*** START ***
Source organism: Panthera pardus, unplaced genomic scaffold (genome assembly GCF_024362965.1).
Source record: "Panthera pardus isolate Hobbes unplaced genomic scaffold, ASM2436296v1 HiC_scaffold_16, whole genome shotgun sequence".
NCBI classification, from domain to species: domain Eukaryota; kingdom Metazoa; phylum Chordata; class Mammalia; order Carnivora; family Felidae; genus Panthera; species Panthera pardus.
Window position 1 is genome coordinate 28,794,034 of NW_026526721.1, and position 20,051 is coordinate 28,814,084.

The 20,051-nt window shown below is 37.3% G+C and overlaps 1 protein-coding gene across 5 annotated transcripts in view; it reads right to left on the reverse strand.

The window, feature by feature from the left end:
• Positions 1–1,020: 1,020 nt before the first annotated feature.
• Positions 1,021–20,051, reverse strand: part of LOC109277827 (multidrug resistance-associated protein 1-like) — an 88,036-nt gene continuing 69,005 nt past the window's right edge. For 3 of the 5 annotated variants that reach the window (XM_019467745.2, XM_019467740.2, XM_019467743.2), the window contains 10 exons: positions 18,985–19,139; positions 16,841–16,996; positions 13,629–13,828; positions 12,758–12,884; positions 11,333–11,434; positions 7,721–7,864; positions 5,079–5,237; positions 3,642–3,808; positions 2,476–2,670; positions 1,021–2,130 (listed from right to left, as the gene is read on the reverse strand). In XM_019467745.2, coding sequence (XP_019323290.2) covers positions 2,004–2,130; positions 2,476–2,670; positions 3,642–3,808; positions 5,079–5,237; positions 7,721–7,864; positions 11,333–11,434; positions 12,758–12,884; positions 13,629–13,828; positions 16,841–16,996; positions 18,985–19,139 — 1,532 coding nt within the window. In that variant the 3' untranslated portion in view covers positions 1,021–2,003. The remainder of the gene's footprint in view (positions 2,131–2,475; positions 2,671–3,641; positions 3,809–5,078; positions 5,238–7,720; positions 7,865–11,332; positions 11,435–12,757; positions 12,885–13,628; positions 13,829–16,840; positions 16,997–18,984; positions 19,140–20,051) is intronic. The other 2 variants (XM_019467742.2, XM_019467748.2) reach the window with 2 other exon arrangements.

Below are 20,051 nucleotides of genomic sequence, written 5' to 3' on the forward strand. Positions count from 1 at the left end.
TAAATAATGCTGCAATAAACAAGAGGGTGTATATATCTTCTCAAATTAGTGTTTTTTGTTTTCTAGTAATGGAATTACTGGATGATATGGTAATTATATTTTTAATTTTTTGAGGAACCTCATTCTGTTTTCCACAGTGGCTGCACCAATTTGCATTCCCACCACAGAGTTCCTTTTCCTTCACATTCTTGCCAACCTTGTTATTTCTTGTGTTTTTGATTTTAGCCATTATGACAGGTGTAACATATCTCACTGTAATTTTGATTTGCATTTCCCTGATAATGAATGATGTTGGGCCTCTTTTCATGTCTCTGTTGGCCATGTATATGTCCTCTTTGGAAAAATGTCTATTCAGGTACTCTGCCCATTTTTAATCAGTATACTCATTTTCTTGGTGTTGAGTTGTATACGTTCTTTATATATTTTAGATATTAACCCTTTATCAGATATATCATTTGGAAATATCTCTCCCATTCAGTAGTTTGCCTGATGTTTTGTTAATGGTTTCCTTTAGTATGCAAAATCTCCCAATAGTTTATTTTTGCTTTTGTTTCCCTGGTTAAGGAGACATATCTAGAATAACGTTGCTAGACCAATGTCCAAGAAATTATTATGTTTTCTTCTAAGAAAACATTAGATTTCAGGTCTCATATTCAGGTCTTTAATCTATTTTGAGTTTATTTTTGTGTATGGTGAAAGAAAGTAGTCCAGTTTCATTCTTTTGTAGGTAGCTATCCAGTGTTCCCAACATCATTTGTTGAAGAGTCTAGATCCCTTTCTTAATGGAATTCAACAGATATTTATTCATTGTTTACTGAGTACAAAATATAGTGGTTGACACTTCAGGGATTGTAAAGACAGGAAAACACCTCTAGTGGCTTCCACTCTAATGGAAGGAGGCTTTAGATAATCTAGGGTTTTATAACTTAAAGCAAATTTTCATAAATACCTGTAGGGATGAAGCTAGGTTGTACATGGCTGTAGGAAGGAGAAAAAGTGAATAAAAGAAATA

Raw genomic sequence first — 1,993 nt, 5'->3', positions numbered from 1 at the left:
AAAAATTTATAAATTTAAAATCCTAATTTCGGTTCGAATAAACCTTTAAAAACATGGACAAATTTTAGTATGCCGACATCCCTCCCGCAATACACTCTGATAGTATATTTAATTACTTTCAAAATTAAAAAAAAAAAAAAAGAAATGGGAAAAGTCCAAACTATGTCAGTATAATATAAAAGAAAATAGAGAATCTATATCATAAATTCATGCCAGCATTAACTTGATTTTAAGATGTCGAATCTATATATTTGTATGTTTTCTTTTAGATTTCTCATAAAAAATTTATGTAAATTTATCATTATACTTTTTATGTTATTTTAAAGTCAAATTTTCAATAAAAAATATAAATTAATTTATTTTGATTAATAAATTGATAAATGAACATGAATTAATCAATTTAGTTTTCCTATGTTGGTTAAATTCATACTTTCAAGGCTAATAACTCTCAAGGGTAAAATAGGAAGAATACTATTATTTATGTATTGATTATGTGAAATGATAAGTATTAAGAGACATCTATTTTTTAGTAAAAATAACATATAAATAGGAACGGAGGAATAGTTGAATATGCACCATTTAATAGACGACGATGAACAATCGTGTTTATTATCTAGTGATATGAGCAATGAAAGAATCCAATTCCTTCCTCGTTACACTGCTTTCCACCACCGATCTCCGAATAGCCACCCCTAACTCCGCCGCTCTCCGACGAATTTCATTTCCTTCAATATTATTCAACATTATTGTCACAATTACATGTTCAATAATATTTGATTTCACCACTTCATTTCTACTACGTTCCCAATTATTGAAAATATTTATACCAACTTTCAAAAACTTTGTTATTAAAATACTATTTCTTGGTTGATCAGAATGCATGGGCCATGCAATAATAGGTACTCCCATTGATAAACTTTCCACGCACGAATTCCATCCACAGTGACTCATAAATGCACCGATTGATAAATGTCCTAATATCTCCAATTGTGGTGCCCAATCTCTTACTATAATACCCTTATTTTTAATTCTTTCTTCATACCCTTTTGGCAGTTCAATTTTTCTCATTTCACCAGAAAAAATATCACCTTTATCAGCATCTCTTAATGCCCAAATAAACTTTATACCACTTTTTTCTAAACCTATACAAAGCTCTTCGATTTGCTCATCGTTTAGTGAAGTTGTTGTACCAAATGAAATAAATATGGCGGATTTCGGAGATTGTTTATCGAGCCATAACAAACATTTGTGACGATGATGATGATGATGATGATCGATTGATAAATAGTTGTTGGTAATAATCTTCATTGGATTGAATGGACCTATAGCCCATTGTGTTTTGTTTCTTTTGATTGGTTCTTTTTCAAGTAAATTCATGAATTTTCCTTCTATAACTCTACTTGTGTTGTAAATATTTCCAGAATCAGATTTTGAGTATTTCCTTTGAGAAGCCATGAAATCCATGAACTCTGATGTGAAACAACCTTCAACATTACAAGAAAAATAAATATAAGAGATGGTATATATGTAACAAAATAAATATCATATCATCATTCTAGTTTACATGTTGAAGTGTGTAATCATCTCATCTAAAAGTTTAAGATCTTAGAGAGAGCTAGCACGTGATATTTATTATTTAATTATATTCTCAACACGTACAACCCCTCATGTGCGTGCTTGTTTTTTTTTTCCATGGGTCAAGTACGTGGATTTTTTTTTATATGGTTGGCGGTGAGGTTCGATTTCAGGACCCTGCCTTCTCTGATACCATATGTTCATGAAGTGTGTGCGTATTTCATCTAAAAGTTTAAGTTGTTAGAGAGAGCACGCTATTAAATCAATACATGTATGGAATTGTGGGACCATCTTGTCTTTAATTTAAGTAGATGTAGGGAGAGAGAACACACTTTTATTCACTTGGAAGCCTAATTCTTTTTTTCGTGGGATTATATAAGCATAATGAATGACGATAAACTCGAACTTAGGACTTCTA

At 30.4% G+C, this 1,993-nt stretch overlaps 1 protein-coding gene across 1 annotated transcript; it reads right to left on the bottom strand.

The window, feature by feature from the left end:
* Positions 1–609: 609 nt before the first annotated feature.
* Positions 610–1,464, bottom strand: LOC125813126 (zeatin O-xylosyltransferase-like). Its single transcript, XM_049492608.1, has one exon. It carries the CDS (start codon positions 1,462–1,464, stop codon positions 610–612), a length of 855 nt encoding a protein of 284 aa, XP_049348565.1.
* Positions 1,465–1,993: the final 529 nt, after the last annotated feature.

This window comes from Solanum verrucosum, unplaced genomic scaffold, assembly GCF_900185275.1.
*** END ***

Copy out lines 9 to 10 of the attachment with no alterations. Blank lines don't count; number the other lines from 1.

Below are 20,051 nucleotides of genomic sequence, written 5' to 3' on the forward strand. Positions count from 1 at the left end.
TAAATAATGCTGCAATAAACAAGAGGGTGTATATATCTTCTCAAATTAGTGTTTTTTGTTTTCTAGTAATGGAATTACTGGATGATATGGTAATTATATTTTTAATTTTTTGAGGAACCTCATTCTGTTTTCCACAGTGGCTGCACCAATTTGCATTCCCACCACAGAGTTCCTTTTCCTTCACATTCTTGCCAACCTTGTTATTTCTTGTGTTTTTGATTTTAGCCATTATGACAGGTGTAACATATCTCACTGTAATTTTGATTTGCATTTCCCTGATAATGAATGATGTTGGGCCTCTTTTCATGTCTCTGTTGGCCATGTATATGTCCTCTTTGGAAAAATGTCTATTCAGGTACTCTGCCCATTTTTAATCAGTATACTCATTTTCTTGGTGTTGAGTTGTATACGTTCTTTATATATTTTAGATATTAACCCTTTATCAGATATATCATTTGGAAATATCTCTCCCATTCAGTAGTTTGCCTGATGTTTTGTTAATGGTTTCCTTTAGTATGCAAAATCTCCCAATAGTTTATTTTTGCTTTTGTTTCCCTGGTTAAGGAGACATATCTAGAATAACGTTGCTAGACCAATGTCCAAGAAATTATTATGTTTTCTTCTAAGAAAACATTAGATTTCAGGTCTCATATTCAGGTCTTTAATCTATTTTGAGTTTATTTTTGTGTATGGTGAAAGAAAGTAGTCCAGTTTCATTCTTTTGTAGGTAGCTATCCAGTGTTCCCAACATCATTTGTTGAAGAGTCTAGATCCCTTTCTTAATGGAATTCAACAGATATTTATTCATTGTTTACTGAGTACAAAATATAGTGGTTGACACTTCAGGGATTGTAAAGACAGGAAAACACCTCTAGTGGCTTCCACTCTAATGGAAGGAGGCTTTAGATAATCTAGGGTTTTATAACTTAAAGCAAATTTTCATAAATACCTGTAGGGATGAAGCTAGGTTGTACATGGCTGTAGGAAGGAGAAAAAGTGAATAAAAGAAATA